Terror in Sderot

If I Forget Thee, O’ Sderot

By Noam Bedein, Israel National News, May 16, 2007

It is almost as if Sderot is not part of Israel.

Today, the 28th of Iyar – May 16, 2007 on the civil calendar – educational institutions in Israel are celebrating 40 years since the liberation of Jerusalem.

Not in Sderot. There is no school today in Sderot, because a Sderot school was hit by a Gaza missile last night.
It is almost as if Sderot is not part of Israel.

At the Sderot ‘Smadar’ kindergarten, five-year-old children recently had the chance to jot down what dream they have, by putting notes in their little “Kotel” – a small wall that was built in the kindergarten.

What does a five-year-old child ask for in Israel? For a bike, a doll, a game?

In Sderot, the one dream that these five-year-olds have is: “Stop the Color Red siren and stop the missiles from falling.”

This is experiencing 20 missiles falling last night in Sderot: running from one place to another; hearing the sirens of the ambulances and police cars; seeing the direct hits on Sderot homes; seeing the critical injuries of a mother and son; seeing people evacuated in a state of shock; living through the commotion, the people huddled together, the cries of the children, the screaming mother looking for her two daughters, the frustration of the people wanting to go and burn tires; and hearing the residents screaming at Sderot Mayor Eli Moyal, who arrived on the scene, “How much longer?”

“There’s anther missile on the way, everyone get close to a wall!” And everyone starts running. Seeing uniformed men, with their rifles, bending down next to the wall, people felt hopeless – like ducks in a shooting range.

A few more seconds and another explosion, running again from the falling rocket, the same routine repeats itself – children again crying, a mother looking for her sons, people fainting.

You would think that there has been enough blood for an Israeli military response. Wrong.

Visiting the city emergency center at 12:30 a.m., I found that Dr. Adrianna Katz, head of Sderot’s mental health services, was there alone. Last January, the United Jewish Communities (UJC) in the United States sent out a letter promising $997,000 to add 30 workers to Dr. Katz’s staff. However, the UJC allocation never came. So, she is there alone, with more than 3,600 residents of Sderot who suffer from stress, anxiety and trauma as a result of the continuing missile attacks from Gaza.

Dr. Katz treated more than 30 victims of shock that night. But every time the Color Red siren sounded, she needed to leave the emergency center – because it is not protected.

Many of the victims who arrived at the emergency center last night asked if the center was protected. After hearing the negative answer, Dr. Katz related, some collapsed on the spot.

By now, more than 300 missiles have been fired from Gaza towards Sderot and the western Negev since the cease-fire that was declared on the 26th of November, 2006. Yet, the government of Israel insists on maintaining that cease-fire.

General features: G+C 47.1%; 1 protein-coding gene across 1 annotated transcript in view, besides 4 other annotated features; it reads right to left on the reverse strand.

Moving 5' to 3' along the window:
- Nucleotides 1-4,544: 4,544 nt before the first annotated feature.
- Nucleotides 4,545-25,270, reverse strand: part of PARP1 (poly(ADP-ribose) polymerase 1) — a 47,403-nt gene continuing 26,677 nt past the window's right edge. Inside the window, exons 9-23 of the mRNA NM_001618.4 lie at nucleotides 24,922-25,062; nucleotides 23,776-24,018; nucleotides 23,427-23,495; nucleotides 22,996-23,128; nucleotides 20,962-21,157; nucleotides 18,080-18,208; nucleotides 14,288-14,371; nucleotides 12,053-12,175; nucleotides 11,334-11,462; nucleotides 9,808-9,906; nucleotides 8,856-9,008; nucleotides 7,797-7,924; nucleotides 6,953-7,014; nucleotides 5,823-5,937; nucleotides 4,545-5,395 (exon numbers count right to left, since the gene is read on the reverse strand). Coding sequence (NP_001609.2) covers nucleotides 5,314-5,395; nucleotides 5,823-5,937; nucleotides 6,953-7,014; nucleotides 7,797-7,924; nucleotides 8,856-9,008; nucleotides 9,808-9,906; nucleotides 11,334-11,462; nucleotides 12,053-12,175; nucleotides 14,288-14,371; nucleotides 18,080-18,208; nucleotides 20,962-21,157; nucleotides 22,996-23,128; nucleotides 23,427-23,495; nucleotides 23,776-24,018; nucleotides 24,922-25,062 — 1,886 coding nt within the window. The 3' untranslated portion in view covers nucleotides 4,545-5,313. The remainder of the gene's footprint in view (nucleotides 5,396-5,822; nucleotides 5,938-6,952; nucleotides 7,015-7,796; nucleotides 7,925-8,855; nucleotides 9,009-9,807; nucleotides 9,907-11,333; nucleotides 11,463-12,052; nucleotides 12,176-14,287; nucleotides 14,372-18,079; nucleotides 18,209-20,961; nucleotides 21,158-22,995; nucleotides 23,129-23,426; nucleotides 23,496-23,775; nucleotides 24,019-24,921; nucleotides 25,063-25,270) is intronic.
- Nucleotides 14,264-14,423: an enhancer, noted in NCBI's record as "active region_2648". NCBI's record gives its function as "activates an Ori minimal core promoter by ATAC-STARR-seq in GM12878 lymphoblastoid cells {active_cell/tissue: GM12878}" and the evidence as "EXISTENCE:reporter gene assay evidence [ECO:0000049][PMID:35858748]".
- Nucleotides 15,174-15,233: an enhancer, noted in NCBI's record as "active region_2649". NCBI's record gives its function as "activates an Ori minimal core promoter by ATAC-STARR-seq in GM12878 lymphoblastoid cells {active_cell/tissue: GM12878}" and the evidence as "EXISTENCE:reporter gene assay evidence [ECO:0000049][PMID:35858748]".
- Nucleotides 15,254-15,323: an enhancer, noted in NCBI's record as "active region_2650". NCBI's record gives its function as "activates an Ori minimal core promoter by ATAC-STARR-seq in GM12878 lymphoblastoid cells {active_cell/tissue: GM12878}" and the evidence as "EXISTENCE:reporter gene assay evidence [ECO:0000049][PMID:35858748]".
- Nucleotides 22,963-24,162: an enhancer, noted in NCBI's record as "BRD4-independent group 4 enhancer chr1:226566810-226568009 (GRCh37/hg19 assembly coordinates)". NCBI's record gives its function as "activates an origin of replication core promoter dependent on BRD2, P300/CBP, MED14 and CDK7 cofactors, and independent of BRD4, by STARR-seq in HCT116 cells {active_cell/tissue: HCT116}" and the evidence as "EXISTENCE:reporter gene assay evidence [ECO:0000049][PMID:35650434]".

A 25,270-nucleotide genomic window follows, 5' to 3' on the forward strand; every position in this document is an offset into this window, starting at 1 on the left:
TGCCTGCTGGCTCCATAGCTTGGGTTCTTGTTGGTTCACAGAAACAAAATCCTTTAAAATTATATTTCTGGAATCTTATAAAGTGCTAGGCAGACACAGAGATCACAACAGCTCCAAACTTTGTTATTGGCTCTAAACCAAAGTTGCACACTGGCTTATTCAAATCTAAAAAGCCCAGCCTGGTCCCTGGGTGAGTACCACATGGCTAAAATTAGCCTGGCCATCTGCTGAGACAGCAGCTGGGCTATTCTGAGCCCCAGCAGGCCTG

To think that Jerusalem is a one-hour ride from Sderot.

Jerusalem was liberated because Israel believed in the idea that “the best defense is a good offense.” Indeed, the Six Day War was the only war in Israel’s history in which Israel took the initiative and struck the enemy before the enemy struck Israel. With no allies in the world, with such pride and honor, Israel defeated its enemies in 1967.

In the Israel of 2007, though, Israel does not fight to resolve the Russian roulette reality in Sderot and the western Negev.

On Monday afternoon, while accompanying a visiting guest to an observation point where we could look out at all of northern Gaza, the guest watched and filmed a missile fired at Sderot from the roof of a home in the Gaza village of Beit Hanoun. Unmanned Israeli drones overhead filmed the missile as it was fired. That morning, the spokeswoman for the office of the Minister of Defense, Amir Peretz – himself a Sderot resident – assured our news agency that the Israeli army would fire at the source of any and all missile launches in Gaza.

Yet, the IDF did not fire back at the missile launcher on the roof of that home in Beit Hanoun.

Instead, after 20 missiles fell in Sderot last night, the IDF fired at open fields south of Sderot.

Israel worries about Arab civilian casualties. However, even the human rights group B’tselem defines the use of civilian shields as a war crime. So, if an Arab family welcomes a rocket launcher on the roof of its home, perhaps it is time to invite that family to meet Allah as soon as possible. It is a question of their dead civilians or ours.

Where is Israeli pride today? Is it found in Israel’s army, police and security officers kneeling and counting the seconds for the rockets to land in Sderot?

“If I forget thee, O’ Jerusalem…” Has Sderot been forgotten?


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